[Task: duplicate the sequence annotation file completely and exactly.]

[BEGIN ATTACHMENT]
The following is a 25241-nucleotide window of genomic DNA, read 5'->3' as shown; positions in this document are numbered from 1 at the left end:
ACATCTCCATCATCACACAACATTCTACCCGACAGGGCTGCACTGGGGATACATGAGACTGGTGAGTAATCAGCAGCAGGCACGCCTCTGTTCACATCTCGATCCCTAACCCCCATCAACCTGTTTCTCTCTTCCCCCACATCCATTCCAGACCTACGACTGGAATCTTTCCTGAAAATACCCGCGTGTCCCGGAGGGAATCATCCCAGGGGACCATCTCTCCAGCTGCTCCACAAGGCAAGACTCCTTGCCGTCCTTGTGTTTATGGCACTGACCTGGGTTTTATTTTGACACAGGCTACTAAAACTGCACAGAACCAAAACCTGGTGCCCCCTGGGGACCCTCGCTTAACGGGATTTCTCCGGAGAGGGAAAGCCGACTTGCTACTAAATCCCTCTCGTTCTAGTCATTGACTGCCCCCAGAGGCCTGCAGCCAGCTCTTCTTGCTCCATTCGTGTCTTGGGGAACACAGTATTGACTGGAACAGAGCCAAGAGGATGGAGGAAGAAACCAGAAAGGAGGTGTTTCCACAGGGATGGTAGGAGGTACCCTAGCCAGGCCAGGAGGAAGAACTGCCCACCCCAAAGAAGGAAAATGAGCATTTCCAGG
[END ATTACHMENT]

The following is a 25241-nucleotide window of genomic DNA, read 5'->3' as shown; positions in this document are numbered from 1 at the left end:
ACATCTCCATCATCACACAACATTCTACCCGACAGGGCTGCACTGGGGATACATGAGACTGGTGAGTAATCAGCAGCAGGCACGCCTCTGTTCACATCTCGATCCCTAACCCCCATCAACCTGTTTCTCTCTTCCCCCACATCCATTCCAGACCTACGACTGGAATCTTTCCTGAAAATACCCGCGTGTCCCGGAGGGAATCATCCCAGGGGACCATCTCTCCAGCTGCTCCACAAGGCAAGACTCCTTGCCGTCCTTGTGTTTATGGCACTGACCTGGGTTTTATTTTGACACAGGCTACTAAAACTGCACAGAACCAAAACCTGGTGCCCCCTGGGGACCCTCGCTTAACGGGATTTCTCCGGAGAGGGAAAGCCGACTTGCTACTAAATCCCTCTCGTTCTAGTCATTGACTGCCCCCAGAGGCCTGCAGCCAGCTCTTCTTGCTCCATTCGTGTCTTGGGGAACACAGTATTGACTGGAACAGAGCCAAGAGGATGGAGGAAGAAACCAGAAAGGAGGTGTTTCCACAGGGATGGTAGGAGGTACCCTAGCCAGGCCAGGAGGAAGAACTGCCCACCCCAAAGAAGGAAAATGAGCATTTCCAGG